Using these 9 stills from my A2 Music Video ‘Secrets’ by State Champs, I will describe how the product uses and challenges the conventions of the Pop Punk genre. Most of my shots simply stick to the genre conventions, however a few challenge them in the narrative. I’ve accompanied my own photographs with that of bands of the same or similar genre to show how accurately I have stuck to the conventions.
In this shot we can see the entire band, which the singer at the centre generating the main focus. This is a classic shot for Pop Punk, with lots of exaggerated movement from the musicians and a filter to make the scene attractive and eye-catching. Its also filmed in a studio, with lots of spotlights, making a clear distinction between the band shots and the separate narrative. It conforms to the letter to the set conventions. See below for examples:
This shot as well as the next focuses on the star image of the lead singer/main character and how he is the main focus of the entire product- along with my Digipak and Promo poster. He is portrayed as a likeable rebel for the male audience, and a good-looking, boy band sex symbol for the female audience. This also sticks accurately to the genre conventions. This can be seen in videos by Blink 182, Sum 41 and The Wonder Years:
As mentions previously, this close-up is of the lead singer/main character. This blatant focus on one individual is accurately sticking to Pop Punk conventions. The change in filter from the band shots also separates his character from his role as the singer. This is very typical to have the front-man doubling as the main character for the video. Look at Kings of Leon and Foo Fighters videos below where this always the case:
Showing off the guitarist in this manner provides focus to rest of the musicians to achieve the band status. Whilst the lead singer may have a lot of focus, the entire band is vital in achieving the look/style that matches that of the Pop Punk genre so there are always shots and different angles that show off the musicians.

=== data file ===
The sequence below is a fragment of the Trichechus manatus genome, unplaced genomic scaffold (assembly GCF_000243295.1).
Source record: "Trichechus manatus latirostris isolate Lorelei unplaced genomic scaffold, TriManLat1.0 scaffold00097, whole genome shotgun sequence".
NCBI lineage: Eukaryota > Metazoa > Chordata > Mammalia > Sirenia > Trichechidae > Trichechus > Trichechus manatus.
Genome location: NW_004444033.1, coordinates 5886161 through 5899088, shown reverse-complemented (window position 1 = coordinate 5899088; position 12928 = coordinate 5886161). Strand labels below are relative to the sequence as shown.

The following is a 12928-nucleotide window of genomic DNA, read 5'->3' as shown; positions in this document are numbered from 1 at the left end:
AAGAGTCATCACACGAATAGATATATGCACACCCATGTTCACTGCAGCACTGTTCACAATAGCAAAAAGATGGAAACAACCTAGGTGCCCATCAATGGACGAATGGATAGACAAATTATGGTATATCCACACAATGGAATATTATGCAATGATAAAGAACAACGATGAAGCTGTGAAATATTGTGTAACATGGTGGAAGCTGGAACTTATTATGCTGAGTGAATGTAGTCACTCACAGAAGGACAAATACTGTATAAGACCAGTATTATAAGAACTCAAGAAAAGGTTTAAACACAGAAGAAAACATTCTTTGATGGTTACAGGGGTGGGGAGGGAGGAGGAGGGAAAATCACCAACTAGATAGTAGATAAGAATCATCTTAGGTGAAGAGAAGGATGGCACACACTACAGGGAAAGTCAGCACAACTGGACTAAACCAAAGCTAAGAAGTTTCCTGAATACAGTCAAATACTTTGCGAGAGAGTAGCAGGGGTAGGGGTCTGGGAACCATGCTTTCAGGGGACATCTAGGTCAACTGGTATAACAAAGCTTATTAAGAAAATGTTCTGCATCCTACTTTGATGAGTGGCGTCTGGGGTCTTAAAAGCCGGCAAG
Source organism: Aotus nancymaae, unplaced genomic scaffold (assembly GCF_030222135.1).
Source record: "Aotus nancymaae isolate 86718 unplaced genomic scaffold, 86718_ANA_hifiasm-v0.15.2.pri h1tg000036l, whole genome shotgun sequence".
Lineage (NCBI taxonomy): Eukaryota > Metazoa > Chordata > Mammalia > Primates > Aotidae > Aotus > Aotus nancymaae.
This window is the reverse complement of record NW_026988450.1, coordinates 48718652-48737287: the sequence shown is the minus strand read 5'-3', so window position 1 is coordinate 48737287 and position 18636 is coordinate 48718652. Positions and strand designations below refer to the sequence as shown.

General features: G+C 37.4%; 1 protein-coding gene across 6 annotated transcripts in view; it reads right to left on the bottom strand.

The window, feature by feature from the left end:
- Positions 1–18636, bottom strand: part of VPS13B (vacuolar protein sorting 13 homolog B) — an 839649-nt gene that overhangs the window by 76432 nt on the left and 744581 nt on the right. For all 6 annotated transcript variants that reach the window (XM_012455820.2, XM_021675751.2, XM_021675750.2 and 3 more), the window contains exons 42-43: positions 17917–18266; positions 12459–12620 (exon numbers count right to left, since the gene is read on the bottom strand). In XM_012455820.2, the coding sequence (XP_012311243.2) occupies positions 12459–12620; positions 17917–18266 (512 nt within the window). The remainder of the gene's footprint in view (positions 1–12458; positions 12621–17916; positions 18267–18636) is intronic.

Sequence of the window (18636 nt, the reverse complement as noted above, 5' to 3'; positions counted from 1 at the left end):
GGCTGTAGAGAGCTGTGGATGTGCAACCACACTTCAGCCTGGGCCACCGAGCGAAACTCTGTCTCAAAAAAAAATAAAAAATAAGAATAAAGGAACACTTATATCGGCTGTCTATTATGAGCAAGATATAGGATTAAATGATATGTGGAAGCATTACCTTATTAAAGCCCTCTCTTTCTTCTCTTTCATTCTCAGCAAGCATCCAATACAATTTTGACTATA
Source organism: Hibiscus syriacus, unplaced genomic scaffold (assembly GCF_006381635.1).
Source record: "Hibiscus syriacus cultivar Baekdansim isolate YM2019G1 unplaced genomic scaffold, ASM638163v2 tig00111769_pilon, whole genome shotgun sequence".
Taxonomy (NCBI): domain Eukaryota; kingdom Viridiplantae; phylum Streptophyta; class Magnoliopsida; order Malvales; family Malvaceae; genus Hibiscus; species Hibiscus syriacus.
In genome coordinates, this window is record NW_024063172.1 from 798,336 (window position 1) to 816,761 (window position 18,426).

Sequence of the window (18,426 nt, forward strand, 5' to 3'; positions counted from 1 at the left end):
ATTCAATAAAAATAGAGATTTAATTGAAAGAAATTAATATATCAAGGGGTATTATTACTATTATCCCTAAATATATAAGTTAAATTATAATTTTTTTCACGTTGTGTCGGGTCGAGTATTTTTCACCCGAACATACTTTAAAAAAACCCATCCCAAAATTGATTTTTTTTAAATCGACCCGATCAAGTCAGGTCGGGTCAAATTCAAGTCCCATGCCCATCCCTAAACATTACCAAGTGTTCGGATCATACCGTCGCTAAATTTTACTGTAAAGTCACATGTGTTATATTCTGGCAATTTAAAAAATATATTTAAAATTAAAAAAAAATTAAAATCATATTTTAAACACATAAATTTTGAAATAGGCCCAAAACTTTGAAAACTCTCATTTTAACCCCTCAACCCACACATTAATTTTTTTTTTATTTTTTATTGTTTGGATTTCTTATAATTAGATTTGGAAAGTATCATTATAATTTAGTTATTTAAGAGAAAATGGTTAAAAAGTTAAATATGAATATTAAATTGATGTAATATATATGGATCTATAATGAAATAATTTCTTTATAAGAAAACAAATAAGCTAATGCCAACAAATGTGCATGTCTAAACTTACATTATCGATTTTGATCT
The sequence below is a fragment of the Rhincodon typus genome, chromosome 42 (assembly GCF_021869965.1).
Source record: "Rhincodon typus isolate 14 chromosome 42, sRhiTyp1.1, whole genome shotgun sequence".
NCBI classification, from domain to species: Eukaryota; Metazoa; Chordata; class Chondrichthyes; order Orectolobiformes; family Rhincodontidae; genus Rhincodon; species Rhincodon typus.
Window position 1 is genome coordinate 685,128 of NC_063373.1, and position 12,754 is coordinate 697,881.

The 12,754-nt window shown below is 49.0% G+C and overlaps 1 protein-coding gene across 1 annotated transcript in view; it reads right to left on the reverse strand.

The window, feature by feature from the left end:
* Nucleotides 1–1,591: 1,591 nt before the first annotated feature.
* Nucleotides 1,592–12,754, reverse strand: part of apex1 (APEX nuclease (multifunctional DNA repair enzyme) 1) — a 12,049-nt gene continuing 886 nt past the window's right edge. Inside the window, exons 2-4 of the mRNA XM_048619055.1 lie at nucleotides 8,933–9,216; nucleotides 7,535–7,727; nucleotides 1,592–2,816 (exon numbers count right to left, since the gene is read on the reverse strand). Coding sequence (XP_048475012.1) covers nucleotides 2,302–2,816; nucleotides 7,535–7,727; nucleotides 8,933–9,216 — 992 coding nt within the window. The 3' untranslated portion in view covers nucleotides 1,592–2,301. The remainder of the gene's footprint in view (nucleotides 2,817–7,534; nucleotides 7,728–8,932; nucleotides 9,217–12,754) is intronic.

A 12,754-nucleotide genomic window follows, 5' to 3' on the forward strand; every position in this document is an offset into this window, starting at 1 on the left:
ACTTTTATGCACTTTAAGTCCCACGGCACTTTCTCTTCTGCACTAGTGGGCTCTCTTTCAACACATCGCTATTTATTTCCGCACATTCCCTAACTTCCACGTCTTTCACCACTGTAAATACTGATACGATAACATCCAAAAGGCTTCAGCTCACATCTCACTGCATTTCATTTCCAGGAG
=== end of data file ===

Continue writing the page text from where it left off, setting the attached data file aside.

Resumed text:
I’m going to discuss 5 and 6 together, as they come from the same shot and have a linked message. These are 2 of the only stills that challenge the regular conventions of a Pop Punk video. This because, as you can see, the girl is chasing after the boy. It is a subtle change but important as typically in our genre it is the complete opposite. If you watch any classic Pop Punk video, the boy is almost always chasing after the girl who is rejecting him for any number of reasons. For me, these two stills are symbolic of our challenge to this, as I believe that the situation occurs just as much with both genders. This challenge is pushed further in the final shots of the video which I will explain further on.
This next shot brings us back to the regular conventions of a Pop Punk video. We see a shot of the drummer, from a very typical angle, with a fade of the guitar in the background. As this is an entirely instrumental bridge of the song, this is good a pulling the focus back to the music played by the band.
Number 8 shows continues the challenge of the conventions. Normally, at the end of such a video, there is a resolution and the right people end up together. This is not the case, as you can see by the devastation on the girl’s face. The main character has just cheated on her and chosen another girl, and there is no reconciliation for her as there normally would be. The equilibrium has been completed distorted.
This last shot finishes off the previous one, where we see the girl walking away and deciding not to pursue the main character anymore. She has given up, this is not a happy ending as the genre normally has. We don’t know what will happen to her, we feel sorry for her. The ending, whilst challenging the conventions, is similar to a Foo Fighters video called ‘Walk’, where the main character goes through a huge amount in defiance of society, bit when you think he’s finally escaped his boring life, he is tapered and incarcerated by the police, and spends the rest of his life in prison. These blunt and unsatisfying endings directly challenge the resolution that we are supposed to see at the end of the video.
After evaluating these shots, it is clear that whilst our band shots are very generic to the Pop Punk genre, our narrative challenges it to a certain extent.